Of the rapid rise and crushing downfall of Amir Peretz, what more can be said? The worst thing that happened to him was his victory over Peres for Labor leader in November 2005, just as the worst thing that happened to Moshe Katsav was his victory over Peres for president in July 2000. Each of them, in totally different circumstances, proved a disappointment. And how unsurprising it is that the two major Mizrahi revolutions in that decade each involved Peres' defeat.
The Mizrahi decade was rife with politicians from the "Oriental" communities, as they were once called, who aspired to reach the top and were considered crown princes and great hopes: Aryeh Deri, Moshe Katsav, Shlomo Ben-Ami, David Levy (of whom Ezer Weizman once said, "I was in the government for seven years with that Bedouin, and I never heard him say anything dumb") and Yitzhak Mordechai. Three of the five ended up by being indicted. David Levy, who did not leave in time, was humiliated and reviled by Sharon, who left him out of the cabinet, and after a few dry years in the Knesset cafeteria melted out of political life.
Ben-Ami writes books, lectures, is engaged in global diplomatic activity, and lives mostly in Madrid. The Or Commission, which investigated the events of October 2000 in the Arab sector, when Ben-Ami was public security minister, asserted that he would not be able to return to that post. But that is hardly the post he is dreaming of. He is not considering a comeback in the sense of a return to political or public activity. If he is called, he will come only to the Foreign Ministry.
After Peretz was elected chairman of the Labor Party, Barak visited Ben-Ami in his home. He was in a melancholy mood. "If there is anyone from the immigration of the 1950s who is worthy of being prime minister, it is you," Barak said. Ben-Ami received this with his characteristic British sense of humor and with the requisite modesty. He never tried to ride the ethnic horse - as Peretz, for example, did. So he has no problem talking about the subject.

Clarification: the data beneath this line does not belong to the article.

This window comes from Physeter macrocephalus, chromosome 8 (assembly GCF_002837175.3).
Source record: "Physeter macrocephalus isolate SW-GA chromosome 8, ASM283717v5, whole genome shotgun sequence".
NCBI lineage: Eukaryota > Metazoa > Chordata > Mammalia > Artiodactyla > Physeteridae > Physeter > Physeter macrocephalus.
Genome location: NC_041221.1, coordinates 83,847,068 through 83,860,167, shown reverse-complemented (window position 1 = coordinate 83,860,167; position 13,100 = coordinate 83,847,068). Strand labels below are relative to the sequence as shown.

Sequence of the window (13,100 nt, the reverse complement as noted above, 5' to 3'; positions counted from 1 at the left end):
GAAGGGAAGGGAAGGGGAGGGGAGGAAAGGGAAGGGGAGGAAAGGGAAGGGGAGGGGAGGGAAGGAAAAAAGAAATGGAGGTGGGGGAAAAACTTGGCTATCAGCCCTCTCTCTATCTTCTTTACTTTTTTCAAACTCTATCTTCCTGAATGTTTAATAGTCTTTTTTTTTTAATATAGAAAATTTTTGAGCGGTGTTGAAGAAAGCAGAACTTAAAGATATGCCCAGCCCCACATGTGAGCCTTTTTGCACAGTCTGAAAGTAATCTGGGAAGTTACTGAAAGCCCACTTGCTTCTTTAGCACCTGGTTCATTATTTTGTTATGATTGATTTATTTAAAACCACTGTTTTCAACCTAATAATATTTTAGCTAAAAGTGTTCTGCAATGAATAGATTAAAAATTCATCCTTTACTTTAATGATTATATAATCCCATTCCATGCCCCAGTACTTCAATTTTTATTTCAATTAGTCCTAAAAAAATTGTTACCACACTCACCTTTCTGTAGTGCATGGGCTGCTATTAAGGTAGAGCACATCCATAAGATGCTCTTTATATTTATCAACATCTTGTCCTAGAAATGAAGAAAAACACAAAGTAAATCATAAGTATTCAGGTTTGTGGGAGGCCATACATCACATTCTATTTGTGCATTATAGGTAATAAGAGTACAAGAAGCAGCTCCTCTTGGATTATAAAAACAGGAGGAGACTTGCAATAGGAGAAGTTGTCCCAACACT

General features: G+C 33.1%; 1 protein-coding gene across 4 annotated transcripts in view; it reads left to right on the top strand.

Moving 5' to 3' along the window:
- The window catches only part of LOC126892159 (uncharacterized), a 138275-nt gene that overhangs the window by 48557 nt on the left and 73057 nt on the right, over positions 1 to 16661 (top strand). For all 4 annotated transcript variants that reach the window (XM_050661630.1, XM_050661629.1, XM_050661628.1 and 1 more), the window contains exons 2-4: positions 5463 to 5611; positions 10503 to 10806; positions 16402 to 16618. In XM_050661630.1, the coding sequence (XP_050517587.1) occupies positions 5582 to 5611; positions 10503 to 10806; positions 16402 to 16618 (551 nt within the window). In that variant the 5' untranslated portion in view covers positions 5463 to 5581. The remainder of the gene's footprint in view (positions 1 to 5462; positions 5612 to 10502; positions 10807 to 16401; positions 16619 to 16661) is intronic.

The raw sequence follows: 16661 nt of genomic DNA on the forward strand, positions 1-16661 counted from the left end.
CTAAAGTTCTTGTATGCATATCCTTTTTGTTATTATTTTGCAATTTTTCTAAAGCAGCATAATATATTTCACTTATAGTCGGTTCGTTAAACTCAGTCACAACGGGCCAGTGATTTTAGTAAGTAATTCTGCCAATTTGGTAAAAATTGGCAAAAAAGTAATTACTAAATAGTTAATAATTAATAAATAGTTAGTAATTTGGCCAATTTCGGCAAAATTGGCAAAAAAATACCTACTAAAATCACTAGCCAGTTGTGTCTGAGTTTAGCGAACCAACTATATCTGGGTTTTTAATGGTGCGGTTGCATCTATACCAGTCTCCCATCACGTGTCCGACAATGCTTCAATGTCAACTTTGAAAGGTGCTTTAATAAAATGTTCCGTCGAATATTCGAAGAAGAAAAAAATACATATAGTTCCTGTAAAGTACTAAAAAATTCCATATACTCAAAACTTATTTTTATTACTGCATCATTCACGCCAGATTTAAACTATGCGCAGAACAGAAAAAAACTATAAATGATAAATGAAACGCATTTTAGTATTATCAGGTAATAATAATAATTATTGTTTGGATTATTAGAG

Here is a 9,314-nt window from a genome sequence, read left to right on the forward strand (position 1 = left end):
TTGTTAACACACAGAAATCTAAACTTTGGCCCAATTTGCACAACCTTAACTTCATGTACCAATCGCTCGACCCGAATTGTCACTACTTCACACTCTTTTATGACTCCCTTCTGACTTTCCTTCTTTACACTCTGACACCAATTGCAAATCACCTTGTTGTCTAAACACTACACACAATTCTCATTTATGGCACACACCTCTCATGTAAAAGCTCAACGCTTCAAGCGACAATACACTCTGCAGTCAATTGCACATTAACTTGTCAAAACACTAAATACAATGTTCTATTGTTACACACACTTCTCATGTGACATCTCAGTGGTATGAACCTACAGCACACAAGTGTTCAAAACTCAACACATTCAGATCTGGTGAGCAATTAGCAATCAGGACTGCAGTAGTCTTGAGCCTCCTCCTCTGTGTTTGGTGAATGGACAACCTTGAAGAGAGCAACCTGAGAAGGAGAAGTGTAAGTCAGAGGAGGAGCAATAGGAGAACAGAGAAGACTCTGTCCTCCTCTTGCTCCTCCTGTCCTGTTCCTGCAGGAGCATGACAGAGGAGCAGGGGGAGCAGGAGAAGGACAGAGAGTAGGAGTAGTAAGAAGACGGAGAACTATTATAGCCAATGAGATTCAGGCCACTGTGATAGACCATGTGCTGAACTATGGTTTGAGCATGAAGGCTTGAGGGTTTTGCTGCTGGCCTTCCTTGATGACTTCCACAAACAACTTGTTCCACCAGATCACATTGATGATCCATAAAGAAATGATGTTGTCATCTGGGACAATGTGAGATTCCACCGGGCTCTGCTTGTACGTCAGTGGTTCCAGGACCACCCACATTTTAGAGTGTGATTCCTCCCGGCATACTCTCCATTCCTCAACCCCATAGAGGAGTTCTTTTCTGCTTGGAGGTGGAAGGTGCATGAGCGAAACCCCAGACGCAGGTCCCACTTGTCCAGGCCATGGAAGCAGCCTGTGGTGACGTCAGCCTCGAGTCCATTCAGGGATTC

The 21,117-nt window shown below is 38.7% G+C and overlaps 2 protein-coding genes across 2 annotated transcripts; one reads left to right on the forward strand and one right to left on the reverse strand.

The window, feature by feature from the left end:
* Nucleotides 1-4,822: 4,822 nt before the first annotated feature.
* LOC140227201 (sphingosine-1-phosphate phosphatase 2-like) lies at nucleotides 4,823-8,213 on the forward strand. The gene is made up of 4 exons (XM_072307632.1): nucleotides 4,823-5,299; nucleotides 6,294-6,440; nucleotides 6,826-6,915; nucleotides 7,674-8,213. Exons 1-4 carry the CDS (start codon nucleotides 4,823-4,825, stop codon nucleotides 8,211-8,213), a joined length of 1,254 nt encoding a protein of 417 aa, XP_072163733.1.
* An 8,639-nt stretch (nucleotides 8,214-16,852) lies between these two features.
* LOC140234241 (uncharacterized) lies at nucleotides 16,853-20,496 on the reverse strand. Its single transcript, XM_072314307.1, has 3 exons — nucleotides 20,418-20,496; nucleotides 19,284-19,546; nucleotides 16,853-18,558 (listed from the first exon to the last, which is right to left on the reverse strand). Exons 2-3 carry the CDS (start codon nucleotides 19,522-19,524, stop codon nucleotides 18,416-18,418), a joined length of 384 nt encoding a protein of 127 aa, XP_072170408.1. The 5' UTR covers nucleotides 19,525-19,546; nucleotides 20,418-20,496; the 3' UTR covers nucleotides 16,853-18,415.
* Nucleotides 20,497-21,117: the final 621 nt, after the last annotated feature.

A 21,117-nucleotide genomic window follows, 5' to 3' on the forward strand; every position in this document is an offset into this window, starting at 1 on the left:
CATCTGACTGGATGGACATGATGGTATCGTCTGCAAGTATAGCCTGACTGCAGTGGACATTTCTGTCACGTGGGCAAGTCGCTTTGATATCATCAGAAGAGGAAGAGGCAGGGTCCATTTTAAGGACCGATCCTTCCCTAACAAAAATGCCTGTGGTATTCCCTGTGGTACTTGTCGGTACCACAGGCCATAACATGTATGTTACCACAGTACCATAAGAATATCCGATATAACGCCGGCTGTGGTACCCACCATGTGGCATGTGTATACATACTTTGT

"That phenomenon," Ben-Ami said this week, "is a sign of maturity. It used to be that an effort was made to integrate members of the Middle Eastern communities in the top ranks, because a party like the Likud felt that it needed a Mizrahi in a senior position in order to win. Today the discourse is completely different. Kadima did not feel that it had to have a Mizrahi in second place or third place in order to win - otherwise they might have made an effort in the direction of Mofaz or Sheetrit. Maybe there is something to the claim that in postmodern Israel the discourse concerning Mizrahim is about their place on 'A Star Is Born' [Israel's version of "American Idol"] and not in politics. And if any of them try to make even implicit use of the Mizrai issue to get ahead, it would be ruinous for them."
In Ben-Ami's view, excessive weight was ascribed to the Mizrahi issue in the 1990s, too. "It belonged more to the previous generation, the 1980s, but somehow it also got dragged into the decade that followed. Today, no one will appoint someone in the Defense Ministry in order to fill a 'Mizrahi' slot. The person who will be appointed is someone who is best equipped to deal with the Iranian threat and with Hezbollah."
Meir Sheetrit, the current interior minister, thinks there is no story here. It's all coincidence, he says, and it could all change if, for example, he were to be elected head of Kadima, as he is convinced he will.